The tragic loss of Robin Williams brings suicide and depression to the top of our newsfeed again. In the midst of the movie stills, quotes, and tribute videos, Social Media users are asking some hard questions.
He seemed so happy, how could he be depressed?
What was he thinking?
Didn't he know how awesome he was?
Why would he give up?
Why would he choose to leave his family?
I don't ask those questions. Unlike most people I am not shocked when a person takes their own life. My heart aches, I get a knot in my stomach, and I can barely breathe. The questions that churn within me are very different.
I wonder why I got a second chance and he didn't.
I wonder why I am still here and he is not.
My questions are different because I'm knee deep in a lifelong battle with anxiety, depression, and fear. I don't have to wonder what would make a person give up, because I have been there. I understand how easy it is to get to that point and that knowledge scares me more than death.
Even though it has been many years since that low point each time I hear about a suicide an old wound reopens. I find myself fighting those old demons once again telling me they still have a hold on my life. I have to block out memories of the day I believed my family was better without me. I have to shrug off the guilt of somehow believing my sudden absence would be easier on my children than my presence.
You see I wasn't giving up because there was no love in my life. I knew there were people who loved me and I knew beyond a shadow of doubt that I loved my family. I chose to give up because I thought I was too broken to be fixed and I didn't want to be the drowning victim pulling the rescuer down.
I believed the only way to stop hurting the ones I loved
was to no longer be around them.
Depression creates hopelessness. Then hopelessness takes the one thing that should give us the most hope and convinces us we are ruining it for everyone else. I should have been encouraged by my loved ones, but I could only see them through lenses of shame and resentment. Hopelessness teaches you that you are such a screwed up person that your life will never ever be good, healthy, or normal. The grief, shame and fear trample every encouraging thought that surfaces. Resentment twists the loving words of friends and family into criticism and threats. Distance grows and the rope tethering you to life becomes thinner and thinner.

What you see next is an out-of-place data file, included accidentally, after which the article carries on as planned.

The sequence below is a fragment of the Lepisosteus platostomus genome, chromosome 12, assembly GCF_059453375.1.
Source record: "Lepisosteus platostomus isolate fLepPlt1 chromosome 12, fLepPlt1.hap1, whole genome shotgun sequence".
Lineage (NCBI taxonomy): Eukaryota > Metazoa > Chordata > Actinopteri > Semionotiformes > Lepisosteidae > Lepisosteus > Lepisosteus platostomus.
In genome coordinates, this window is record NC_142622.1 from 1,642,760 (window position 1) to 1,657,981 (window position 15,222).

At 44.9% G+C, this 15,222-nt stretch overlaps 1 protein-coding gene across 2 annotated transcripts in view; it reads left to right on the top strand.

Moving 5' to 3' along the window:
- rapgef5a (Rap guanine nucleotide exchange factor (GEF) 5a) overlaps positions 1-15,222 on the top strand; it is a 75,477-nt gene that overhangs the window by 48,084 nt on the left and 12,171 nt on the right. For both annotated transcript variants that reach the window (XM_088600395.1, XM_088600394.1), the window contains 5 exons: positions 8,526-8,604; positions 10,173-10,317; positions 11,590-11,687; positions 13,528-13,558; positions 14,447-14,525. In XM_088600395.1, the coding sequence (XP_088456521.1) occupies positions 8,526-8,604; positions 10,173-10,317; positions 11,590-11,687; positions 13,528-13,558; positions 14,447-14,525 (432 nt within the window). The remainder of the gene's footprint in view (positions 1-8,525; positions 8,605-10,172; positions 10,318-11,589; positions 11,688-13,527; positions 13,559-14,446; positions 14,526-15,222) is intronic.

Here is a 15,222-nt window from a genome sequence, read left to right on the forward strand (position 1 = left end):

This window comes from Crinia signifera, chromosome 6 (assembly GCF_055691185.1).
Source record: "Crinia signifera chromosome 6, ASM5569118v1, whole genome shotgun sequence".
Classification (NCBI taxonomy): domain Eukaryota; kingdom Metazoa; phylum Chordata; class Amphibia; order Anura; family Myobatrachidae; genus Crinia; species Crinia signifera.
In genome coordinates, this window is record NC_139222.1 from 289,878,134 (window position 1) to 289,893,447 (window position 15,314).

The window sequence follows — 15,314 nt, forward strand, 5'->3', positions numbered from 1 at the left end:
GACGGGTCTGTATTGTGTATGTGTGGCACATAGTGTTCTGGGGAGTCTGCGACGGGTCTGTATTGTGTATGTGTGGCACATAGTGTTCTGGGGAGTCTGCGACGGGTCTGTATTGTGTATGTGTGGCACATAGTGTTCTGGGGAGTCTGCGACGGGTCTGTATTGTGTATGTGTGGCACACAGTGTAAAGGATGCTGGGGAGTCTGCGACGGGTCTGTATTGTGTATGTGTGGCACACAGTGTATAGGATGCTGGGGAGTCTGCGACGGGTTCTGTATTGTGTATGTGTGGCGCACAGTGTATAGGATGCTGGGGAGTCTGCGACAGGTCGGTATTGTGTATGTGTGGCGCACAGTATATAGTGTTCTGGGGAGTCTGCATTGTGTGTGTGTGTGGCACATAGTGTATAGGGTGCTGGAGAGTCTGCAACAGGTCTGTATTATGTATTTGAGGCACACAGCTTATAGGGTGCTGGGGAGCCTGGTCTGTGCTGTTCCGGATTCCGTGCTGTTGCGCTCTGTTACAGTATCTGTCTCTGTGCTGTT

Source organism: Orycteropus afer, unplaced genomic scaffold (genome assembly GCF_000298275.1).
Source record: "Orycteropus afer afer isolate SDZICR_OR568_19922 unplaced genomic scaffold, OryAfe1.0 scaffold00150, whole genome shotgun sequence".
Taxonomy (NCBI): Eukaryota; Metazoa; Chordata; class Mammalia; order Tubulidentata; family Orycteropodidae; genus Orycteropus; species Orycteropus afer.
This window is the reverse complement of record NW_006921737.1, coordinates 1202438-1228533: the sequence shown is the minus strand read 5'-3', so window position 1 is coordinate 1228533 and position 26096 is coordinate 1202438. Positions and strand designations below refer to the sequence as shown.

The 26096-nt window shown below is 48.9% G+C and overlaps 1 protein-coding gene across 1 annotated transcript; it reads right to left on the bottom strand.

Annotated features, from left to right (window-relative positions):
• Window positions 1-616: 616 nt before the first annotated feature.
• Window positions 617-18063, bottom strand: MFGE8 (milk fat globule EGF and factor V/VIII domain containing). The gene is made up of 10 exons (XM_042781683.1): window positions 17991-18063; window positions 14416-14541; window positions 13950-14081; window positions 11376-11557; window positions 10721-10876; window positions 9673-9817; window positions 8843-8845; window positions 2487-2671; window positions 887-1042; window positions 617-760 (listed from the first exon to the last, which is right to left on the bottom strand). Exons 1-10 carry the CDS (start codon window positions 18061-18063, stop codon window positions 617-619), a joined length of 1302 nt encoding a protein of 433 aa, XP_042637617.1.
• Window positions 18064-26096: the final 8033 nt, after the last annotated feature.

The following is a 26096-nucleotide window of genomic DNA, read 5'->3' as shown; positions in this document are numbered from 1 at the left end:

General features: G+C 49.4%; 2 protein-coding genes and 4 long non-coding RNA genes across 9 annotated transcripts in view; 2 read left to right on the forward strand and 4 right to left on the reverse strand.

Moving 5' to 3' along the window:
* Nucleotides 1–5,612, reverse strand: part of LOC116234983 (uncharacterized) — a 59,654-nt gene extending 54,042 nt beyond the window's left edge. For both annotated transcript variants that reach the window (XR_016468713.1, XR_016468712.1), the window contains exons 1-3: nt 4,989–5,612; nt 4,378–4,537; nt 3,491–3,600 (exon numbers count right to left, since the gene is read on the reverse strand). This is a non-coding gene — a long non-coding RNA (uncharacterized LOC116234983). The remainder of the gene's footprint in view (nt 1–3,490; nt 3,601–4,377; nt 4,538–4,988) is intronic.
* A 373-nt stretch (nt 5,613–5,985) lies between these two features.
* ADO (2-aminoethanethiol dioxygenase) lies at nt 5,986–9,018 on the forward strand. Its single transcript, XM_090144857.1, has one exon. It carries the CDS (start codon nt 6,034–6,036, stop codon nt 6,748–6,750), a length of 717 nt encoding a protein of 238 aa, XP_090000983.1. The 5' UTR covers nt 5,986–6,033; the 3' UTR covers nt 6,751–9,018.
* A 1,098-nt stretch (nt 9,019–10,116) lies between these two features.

Finally the desperate soul cries
"Get me out of here! This hurts too much!"
Sometimes darkness wins. It did yesterday. We lost a beautiful performer who made us laugh until we doubled over with pains in our sides. We lost a generous man who hosted Comic Relief, entertained our troops, and supported St Jude's Research. A family lost their father and husband.
Today we have a choice to make. We must choose whether or not love conquers all. We must decide whether it is possible to love someone when a darkness engulfs their life to the point they give in. For those of us who battle depression, we must decide if love is enough to save us even when everything inside our heads and hearts is telling us it is not.
We must choose love because love breeds hope.
Life does not always have to hurt has bad as it does right this moment. Because God loves you there is always hope for a better tomorrow. Please don't give up. Please choose hope. As Ann Lamott said today,
If you struggle with depression or bipolar disorder please reach out to your local physician, pastor, counselor, or mental health agency. If you are unsure where to start, please check out the link below for the Depression and Bipolar Support Alliance.
Life does not always have to hurt has bad as it does right this moment. Because God loves you there is always hope for a better tomorrow. Please don't give up.
Always remember you are loved by God and prayed for by our team,
(This post and blog are in no way affiliated, sponsored, or endorsed by DBSA. I recommend their website because it is a powerful resource I have personally used.)